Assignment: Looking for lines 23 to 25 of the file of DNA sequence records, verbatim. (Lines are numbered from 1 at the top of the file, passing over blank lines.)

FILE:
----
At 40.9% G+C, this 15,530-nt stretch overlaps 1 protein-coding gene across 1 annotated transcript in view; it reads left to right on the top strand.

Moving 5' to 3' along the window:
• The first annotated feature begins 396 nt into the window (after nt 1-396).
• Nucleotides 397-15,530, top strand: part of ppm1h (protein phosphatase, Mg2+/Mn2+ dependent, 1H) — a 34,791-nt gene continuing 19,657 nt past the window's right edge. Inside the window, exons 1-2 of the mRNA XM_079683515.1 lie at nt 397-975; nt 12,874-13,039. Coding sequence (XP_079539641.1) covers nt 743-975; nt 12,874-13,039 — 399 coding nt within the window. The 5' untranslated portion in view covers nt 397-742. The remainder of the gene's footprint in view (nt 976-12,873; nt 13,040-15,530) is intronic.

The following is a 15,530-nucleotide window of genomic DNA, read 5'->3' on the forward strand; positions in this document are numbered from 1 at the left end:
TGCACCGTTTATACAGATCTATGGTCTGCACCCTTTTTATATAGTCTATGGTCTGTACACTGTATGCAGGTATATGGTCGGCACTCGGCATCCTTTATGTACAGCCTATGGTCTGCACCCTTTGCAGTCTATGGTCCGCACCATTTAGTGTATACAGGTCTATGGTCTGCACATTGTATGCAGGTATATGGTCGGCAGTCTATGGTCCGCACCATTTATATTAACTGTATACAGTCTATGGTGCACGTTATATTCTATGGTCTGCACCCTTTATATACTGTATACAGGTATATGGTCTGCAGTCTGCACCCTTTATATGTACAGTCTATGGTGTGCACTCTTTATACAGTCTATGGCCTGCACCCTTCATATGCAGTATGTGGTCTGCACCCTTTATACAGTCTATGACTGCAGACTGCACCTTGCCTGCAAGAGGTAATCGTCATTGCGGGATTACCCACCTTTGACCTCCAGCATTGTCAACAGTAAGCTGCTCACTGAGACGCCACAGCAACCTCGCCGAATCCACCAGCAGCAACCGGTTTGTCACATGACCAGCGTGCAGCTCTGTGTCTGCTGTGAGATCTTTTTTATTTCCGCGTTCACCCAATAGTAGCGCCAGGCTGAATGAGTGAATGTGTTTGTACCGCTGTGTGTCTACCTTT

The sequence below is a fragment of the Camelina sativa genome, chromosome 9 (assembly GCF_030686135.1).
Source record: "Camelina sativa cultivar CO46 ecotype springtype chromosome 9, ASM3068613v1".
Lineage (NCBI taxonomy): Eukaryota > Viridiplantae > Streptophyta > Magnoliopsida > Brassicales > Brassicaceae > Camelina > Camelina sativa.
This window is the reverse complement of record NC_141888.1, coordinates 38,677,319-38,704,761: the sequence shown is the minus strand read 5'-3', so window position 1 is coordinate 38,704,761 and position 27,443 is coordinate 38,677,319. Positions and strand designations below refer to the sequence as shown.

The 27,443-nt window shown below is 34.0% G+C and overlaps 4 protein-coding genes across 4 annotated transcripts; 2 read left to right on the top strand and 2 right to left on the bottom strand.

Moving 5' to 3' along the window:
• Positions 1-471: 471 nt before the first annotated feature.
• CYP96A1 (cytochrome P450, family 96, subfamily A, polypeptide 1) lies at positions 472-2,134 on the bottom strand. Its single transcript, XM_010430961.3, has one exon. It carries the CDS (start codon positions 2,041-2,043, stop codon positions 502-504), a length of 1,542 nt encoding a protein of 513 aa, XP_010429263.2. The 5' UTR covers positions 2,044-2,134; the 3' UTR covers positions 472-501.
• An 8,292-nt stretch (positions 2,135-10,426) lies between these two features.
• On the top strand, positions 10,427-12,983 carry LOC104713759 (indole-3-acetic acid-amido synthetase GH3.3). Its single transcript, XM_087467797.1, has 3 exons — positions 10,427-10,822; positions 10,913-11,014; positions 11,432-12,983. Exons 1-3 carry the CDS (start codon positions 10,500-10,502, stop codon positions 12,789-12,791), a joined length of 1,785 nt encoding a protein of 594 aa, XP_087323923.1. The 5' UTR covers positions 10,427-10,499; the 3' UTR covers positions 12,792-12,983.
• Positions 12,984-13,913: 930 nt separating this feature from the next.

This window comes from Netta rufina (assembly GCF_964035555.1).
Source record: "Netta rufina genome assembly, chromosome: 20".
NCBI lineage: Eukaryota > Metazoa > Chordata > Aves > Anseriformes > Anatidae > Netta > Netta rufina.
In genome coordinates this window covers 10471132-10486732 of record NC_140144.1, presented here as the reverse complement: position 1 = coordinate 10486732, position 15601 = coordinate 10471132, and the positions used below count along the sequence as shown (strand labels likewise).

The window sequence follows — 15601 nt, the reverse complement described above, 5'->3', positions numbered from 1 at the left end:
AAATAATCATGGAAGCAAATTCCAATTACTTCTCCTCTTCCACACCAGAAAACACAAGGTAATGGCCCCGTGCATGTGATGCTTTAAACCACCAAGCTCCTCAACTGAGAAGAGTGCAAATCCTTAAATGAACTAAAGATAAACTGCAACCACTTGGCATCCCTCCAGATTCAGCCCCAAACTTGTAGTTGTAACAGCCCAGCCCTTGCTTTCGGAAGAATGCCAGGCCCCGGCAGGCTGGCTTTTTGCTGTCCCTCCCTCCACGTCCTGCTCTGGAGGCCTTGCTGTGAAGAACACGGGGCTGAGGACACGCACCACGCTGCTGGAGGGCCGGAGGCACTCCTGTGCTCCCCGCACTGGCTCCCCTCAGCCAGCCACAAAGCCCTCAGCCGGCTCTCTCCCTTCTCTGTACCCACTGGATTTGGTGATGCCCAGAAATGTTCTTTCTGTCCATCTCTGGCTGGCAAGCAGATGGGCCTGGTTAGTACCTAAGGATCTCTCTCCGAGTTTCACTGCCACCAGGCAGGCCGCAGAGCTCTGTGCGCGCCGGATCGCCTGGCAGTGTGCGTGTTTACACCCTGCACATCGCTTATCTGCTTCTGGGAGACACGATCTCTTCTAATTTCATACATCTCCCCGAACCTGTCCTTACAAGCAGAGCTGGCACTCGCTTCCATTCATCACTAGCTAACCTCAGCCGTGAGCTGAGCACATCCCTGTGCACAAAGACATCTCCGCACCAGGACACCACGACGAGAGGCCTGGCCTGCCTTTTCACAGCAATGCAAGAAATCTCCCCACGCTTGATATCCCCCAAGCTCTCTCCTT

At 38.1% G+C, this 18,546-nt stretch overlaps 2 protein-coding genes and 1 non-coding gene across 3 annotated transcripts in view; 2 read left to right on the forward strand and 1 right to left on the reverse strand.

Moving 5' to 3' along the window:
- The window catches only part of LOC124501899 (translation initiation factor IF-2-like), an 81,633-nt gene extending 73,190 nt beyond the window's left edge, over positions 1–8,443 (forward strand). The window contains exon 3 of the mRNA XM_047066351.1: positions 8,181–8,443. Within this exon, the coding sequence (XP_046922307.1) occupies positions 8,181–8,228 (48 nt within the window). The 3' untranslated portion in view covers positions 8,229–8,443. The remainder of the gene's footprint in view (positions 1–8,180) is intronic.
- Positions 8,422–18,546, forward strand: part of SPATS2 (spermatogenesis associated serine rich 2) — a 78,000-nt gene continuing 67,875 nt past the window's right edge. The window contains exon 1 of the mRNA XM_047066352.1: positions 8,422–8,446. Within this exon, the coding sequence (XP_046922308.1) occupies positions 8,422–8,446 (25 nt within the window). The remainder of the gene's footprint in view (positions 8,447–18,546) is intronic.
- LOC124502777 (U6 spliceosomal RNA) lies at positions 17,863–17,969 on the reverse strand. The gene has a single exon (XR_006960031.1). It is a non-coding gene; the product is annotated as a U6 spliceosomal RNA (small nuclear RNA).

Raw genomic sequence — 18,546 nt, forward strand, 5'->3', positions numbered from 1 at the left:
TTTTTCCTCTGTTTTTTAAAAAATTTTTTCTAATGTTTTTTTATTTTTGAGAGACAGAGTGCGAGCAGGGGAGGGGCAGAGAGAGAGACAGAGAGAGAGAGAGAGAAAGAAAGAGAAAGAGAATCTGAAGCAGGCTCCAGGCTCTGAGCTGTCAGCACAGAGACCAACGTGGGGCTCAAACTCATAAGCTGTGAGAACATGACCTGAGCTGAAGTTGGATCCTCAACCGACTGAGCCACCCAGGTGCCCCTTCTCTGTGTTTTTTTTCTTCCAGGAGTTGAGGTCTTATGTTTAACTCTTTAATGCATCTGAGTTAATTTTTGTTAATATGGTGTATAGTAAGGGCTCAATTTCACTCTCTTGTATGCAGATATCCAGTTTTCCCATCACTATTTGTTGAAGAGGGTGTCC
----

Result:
AAATAATCATGGAAGCAAATTCCAATTACTTCTCCTCTTCCACACCAGAAAACACAAGGTAATGGCCCCGTGCATGTGATGCTTTAAACCACCAAGCTCCTCAACTGAGAAGAGTGCAAATCCTTAAATGAACTAAAGATAAACTGCAACCACTTGGCATCCCTCCAGATTCAGCCCCAAACTTGTAGTTGTAACAGCCCAGCCCTTGCTTTCGGAAGAATGCCAGGCCCCGGCAGGCTGGCTTTTTGCTGTCCCTCCCTCCACGTCCTGCTCTGGAGGCCTTGCTGTGAAGAACACGGGGCTGAGGACACGCACCACGCTGCTGGAGGGCCGGAGGCACTCCTGTGCTCCCCGCACTGGCTCCCCTCAGCCAGCCACAAAGCCCTCAGCCGGCTCTCTCCCTTCTCTGTACCCACTGGATTTGGTGATGCCCAGAAATGTTCTTTCTGTCCATCTCTGGCTGGCAAGCAGATGGGCCTGGTTAGTACCTAAGGATCTCTCTCCGAGTTTCACTGCCACCAGGCAGGCCGCAGAGCTCTGTGCGCGCCGGATCGCCTGGCAGTGTGCGTGTTTACACCCTGCACATCGCTTATCTGCTTCTGGGAGACACGATCTCTTCTAATTTCATACATCTCCCCGAACCTGTCCTTACAAGCAGAGCTGGCACTCGCTTCCATTCATCACTAGCTAACCTCAGCCGTGAGCTGAGCACATCCCTGTGCACAAAGACATCTCCGCACCAGGACACCACGACGAGAGGCCTGGCCTGCCTTTTCACAGCAATGCAAGAAATCTCCCCACGCTTGATATCCCCCAAGCTCTCTCCTT

At 38.1% G+C, this 18,546-nt stretch overlaps 2 protein-coding genes and 1 non-coding gene across 3 annotated transcripts in view; 2 read left to right on the forward strand and 1 right to left on the reverse strand.

Moving 5' to 3' along the window: